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Why we're building a €1 billion model of a human brain
11 February 2013 by Jessica Griggs

The Human Brain Project has just won a €1 billion research prize. Its director Henry Markram says the initiative will unify our understanding of the brain

Your project aims to recreate the human brain in a supercomputer. Why?
We want to reach a unified understanding of the brain and the simulation on a supercomputer is the tool. Today you have neuroscientists working on a genetic, behavioural or cognitive level, and then you have informaticians, chemists and mathematicians. They all have their own understanding of how the brain functions and is structured. How do you get them all around the same table? We think of the project as like a CERN for the brain. The model is our way of bringing everyone, and our understanding, together.

What do you hope will come of the project?
There are three goals. As the model becomes more accurate and behaves more like a brain, we could couple it to a robot and see the robot learning. Then we'll be able to trace the chain of events from molecules to cognition.

Second, we plan to collect data from hospitals around the world to search for biological signatures of disease. We believe this will give us a new classification of brain disease, which can be used to diagnose people objectively - not solely based on their symptoms.

And finally, we want to build neuromorphic computers, which would have processors that can learn, mimicking the way the brain does.


"Once we've modelled a rat brain, then we update the rules and gradually move towards a human model"

How close are you to recreating a brain?
We've developed an algorithm to work out some of the rules for how to reconstruct the brain. We can now make thousands of predictions that when tested are accurate, and we can reconstruct small brain circuits of up to about 1 million rat neurons. Now we've got to connect those groups of neurons to make brain regions, then connect the regions to make a computer model of a whole brain. Once we've modelled a rat brain, then we update the rules and gradually move towards a human model.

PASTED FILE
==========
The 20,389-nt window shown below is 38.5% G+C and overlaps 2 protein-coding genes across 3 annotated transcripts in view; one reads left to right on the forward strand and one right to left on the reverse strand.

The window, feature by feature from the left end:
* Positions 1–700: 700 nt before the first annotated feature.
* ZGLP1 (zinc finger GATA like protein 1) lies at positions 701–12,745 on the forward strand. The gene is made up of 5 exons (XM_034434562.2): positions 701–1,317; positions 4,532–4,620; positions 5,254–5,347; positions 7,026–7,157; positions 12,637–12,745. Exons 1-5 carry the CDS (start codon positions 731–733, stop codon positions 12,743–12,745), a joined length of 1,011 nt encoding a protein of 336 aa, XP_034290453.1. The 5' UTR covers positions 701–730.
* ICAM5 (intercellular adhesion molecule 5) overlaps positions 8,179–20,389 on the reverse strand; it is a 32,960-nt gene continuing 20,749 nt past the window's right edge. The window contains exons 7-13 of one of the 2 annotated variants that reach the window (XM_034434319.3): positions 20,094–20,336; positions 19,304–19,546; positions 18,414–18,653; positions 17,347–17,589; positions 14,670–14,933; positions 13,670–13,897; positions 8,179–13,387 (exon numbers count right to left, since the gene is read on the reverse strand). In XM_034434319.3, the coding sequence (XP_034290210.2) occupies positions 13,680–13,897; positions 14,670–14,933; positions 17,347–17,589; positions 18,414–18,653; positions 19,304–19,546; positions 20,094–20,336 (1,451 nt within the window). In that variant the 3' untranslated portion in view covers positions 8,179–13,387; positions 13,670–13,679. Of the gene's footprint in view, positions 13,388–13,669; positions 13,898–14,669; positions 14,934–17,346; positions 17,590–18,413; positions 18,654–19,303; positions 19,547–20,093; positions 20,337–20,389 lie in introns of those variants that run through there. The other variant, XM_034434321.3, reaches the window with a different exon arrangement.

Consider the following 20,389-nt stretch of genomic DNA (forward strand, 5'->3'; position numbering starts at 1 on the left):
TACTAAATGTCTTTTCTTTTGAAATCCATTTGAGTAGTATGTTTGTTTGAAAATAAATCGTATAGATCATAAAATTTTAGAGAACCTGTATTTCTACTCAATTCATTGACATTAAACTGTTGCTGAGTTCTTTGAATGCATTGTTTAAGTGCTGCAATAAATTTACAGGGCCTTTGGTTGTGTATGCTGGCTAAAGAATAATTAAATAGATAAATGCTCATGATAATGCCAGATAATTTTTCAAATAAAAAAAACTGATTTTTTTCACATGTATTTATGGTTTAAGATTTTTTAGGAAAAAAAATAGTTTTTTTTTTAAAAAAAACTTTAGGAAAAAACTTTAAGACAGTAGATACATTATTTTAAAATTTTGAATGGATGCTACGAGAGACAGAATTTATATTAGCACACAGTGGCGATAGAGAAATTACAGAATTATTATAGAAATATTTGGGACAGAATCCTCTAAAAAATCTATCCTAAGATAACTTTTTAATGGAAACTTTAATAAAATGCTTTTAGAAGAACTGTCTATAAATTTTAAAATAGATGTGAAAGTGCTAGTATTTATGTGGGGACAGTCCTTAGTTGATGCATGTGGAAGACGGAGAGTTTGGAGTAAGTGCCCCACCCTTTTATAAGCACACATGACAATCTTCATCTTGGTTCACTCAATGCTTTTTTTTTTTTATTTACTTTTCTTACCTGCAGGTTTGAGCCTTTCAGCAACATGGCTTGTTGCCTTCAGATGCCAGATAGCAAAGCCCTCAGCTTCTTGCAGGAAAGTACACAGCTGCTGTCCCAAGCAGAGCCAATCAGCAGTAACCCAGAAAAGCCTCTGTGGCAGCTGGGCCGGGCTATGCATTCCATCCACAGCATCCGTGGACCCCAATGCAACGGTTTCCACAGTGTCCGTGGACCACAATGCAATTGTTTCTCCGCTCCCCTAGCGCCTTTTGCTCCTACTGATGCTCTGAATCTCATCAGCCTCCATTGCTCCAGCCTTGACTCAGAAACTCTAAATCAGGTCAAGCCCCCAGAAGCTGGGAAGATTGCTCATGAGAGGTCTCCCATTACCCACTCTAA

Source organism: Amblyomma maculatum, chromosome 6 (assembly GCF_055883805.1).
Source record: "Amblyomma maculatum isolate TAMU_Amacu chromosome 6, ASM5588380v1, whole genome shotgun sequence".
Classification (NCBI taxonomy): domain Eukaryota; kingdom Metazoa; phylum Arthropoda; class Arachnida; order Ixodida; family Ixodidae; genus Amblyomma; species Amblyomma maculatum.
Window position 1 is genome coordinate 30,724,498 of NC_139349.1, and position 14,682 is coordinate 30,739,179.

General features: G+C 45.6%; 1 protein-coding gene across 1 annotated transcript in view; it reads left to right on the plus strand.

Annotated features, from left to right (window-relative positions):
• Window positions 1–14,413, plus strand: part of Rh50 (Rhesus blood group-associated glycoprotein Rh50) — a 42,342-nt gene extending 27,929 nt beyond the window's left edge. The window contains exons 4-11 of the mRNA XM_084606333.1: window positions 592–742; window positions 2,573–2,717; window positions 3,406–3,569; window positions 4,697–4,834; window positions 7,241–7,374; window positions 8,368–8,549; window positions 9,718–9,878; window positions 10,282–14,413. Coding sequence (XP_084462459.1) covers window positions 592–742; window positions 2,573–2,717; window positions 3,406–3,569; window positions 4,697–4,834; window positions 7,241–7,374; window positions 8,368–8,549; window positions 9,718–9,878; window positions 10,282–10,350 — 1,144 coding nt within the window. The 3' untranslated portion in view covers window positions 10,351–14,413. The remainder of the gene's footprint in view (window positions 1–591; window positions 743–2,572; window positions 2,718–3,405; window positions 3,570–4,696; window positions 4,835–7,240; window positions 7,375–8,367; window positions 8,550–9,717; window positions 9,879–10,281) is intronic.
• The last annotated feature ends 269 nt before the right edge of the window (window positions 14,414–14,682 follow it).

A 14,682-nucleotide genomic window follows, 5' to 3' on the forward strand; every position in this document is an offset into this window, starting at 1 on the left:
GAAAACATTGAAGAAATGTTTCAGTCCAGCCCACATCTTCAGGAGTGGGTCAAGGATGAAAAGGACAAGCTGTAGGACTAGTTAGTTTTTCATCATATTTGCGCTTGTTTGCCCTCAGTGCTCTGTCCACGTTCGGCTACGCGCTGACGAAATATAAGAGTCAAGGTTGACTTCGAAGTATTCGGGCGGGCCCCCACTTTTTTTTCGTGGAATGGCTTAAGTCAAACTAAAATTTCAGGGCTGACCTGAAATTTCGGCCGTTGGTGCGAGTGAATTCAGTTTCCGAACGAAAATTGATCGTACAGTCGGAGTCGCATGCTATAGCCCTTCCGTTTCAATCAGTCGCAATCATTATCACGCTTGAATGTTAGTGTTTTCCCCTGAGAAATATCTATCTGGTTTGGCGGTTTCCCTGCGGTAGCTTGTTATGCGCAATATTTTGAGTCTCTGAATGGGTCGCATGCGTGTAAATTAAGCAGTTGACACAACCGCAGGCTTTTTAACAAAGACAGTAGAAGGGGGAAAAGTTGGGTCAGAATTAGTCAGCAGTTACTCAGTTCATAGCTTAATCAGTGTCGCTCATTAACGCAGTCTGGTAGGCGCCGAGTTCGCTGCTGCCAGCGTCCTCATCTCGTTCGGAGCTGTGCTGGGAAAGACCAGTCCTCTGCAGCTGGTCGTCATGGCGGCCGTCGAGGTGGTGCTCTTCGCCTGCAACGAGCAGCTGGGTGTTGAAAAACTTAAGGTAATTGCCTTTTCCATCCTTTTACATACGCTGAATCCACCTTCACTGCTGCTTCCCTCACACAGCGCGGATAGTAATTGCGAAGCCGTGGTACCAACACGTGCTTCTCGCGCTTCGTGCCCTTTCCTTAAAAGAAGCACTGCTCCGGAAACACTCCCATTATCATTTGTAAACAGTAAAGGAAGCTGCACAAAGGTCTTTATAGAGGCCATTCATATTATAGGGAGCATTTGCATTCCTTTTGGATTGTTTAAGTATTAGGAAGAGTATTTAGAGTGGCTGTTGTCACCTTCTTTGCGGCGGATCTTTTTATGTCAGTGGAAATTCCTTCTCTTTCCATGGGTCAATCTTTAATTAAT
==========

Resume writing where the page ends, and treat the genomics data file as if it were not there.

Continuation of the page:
Could the model be too detailed?
People are afraid of detail and complexity. But a drug is a molecule. It doesn't hit a cell, or the brain, it hits other molecules. There's no reason why we shouldn't try to explain how all the molecules are interacting with one another. Sheer numbers do not equal complexity. One hundred billion neurons is numbers, not complexity.

What about criticisms that it drains funds from more readily achievable neuroscience?
That is an incredibly short-sighted view of how a big science project impacts the rest of the field. Take the Human Genome Project - you can criticise them for all the promises they made at the time, but we would be in the dark ages now if we hadn't done that project. It has benefitted every biologist and geneticist on the planet today.

Once completed, could the simulated brain ever become conscious?
When we couple the model to a robot, the robot will behave, and we'll see this in the way its neurons are firing. Does that mean it's conscious? That's a philosophical question - and an unresolved one.

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Discussion Starter · #2 ·
On the same topic;


Will We Ever… Simulate the Brain?
by Ed Yong, National Geographic

For years, Henry Markram has claimed that he can simulate the human brain in a computer within a decade. On 23 January 2013, the European Commission told him to prove it. His ambitious Human Brain Project (HBP) won one of two ceiling-shattering grants from the EC to the tune of a billion euros, ending a two-year contest against several other grandiose projects. Can he now deliver? Is it even possible to build a computer simulation of the most powerful computer in the world-the 1.4-kg cluster of 86 billion neurons that sits inside our skulls?

The very idea has many neuroscientists in an uproar, and the HBP's substantial budget, awarded at a tumultuous time for research funding, is not helping. The common refrain is that the brain is just too complicated to simulate, and our understanding of it is at too primordial a stage.

Then, there's Markram's strategy. Neuroscientists have built computer simulations of neurons since the 1950s, but the vast majority treat these cells as single abstract points. Markram says he wants to build the cells as they are-gloriously detailed branching networks, full of active genes and electrical activity. He wants to simulate them down to their ion channels-the molecular gates that allow neurons to build up a voltage by shuttling charged particles in and out of their membrane borders. He wants to represent the genes that switch on and off inside them. He wants to simulate the 3,000 or so synapses that allow neurons to communicate with their neighbours.